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Never mind holiday hiring; Maryland retailers scramble to attract scarce workers

With no end in sight to pandemic-fueled labor shortages, longtime shop owner Bridget Quinn Stickline knew she could face a bumpy ride when she opened a new store concept in August.

Girlhero, a teen apparel store in Lutherville’s Green Spring Station, needed attentive store workers to succeed, but Stickline found her usual pool of college students diminished, with openings outweighing applicants. She believes they may have had more choices at restaurants or elsewhere this year as employers competed for workers.

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Like many retailers, Stickline had to find alternatives. She began recruiting high school students, calling area schools and alerting customers. She turned to women who were looking to reenter the workforce after raising children. Much of her advertising was word-of-mouth. But the new store generated enough interest to fill staff at both Girlhero and her existing store, Wee Chic, also at Green Spring.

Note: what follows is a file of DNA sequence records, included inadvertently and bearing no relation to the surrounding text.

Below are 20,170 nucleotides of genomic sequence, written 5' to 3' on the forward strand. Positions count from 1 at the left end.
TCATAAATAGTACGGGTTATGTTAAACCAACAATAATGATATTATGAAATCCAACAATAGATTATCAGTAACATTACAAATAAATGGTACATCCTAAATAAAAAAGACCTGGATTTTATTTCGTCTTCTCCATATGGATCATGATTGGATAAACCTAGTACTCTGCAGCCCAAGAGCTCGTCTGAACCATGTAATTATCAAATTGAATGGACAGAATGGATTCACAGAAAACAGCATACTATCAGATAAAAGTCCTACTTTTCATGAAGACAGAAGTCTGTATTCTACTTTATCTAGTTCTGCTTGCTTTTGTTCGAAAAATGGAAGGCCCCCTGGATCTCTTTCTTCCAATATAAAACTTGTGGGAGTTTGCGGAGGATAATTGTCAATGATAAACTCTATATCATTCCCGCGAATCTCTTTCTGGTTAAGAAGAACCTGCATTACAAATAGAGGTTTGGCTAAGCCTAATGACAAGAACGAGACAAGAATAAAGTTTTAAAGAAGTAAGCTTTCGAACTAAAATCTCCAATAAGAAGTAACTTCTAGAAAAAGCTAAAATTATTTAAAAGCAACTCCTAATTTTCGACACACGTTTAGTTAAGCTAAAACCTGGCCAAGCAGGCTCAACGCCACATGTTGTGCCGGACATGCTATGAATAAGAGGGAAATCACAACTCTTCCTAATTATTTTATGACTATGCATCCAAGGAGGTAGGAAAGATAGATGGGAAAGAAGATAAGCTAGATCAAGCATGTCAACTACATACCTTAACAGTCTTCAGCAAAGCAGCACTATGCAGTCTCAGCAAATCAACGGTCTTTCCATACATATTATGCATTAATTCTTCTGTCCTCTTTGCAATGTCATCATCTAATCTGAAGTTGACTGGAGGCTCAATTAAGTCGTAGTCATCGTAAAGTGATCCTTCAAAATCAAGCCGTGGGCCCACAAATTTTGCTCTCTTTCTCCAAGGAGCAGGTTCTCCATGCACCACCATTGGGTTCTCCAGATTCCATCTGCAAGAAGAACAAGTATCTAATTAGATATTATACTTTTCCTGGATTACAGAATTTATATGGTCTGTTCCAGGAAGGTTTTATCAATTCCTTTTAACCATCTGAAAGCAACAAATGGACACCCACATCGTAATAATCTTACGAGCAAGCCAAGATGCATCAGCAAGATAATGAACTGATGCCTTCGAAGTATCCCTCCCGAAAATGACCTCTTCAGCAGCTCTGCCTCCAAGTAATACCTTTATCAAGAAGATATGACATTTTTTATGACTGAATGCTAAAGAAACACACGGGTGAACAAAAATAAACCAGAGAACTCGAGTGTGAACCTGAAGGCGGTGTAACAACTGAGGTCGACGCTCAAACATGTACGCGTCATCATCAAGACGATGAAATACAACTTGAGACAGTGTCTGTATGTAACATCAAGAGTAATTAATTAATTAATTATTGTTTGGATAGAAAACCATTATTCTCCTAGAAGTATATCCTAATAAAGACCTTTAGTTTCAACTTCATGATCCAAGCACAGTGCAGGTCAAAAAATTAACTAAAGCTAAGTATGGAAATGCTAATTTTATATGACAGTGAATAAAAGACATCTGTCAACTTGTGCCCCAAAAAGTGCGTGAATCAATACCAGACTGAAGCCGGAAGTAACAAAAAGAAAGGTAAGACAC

Employees Caitlin O’Neill, 17, left, Grayson Woodward, 17, and college student Jada Freshour work side by side at Girlhero boutique inside Green Spring Station.
Employees Caitlin O’Neill, 17, left, Grayson Woodward, 17, and college student Jada Freshour work side by side at Girlhero boutique inside Green Spring Station. (Karl Merton Ferron/The Baltimore Sun)

“We’ve had to pivot and do things differently, and it’s similar with hiring challenges,” Stickline said.

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The hiring crunch in the U.S. has left employers struggling to meet demand and fill orders. Retailers, amid the critical holiday selling season, are reevaluating recruiting methods and looking for ways to stand out from competitors to attract enough workers and encourage the best to stay.

Some of the biggest retail brands have boosted starting pay and begun offering benefits not always available to entry-level and part-time workers.

Retailers are rushing to boost their minimum wages to as much as $17 an hour, incorporating more flexibility in work schedules and adding days off. And benefits are cropping up that could make retail a sustainable career. For instance, Macy’s, Ikea, Target, Walmart and others have rolled out debt-free higher education benefits.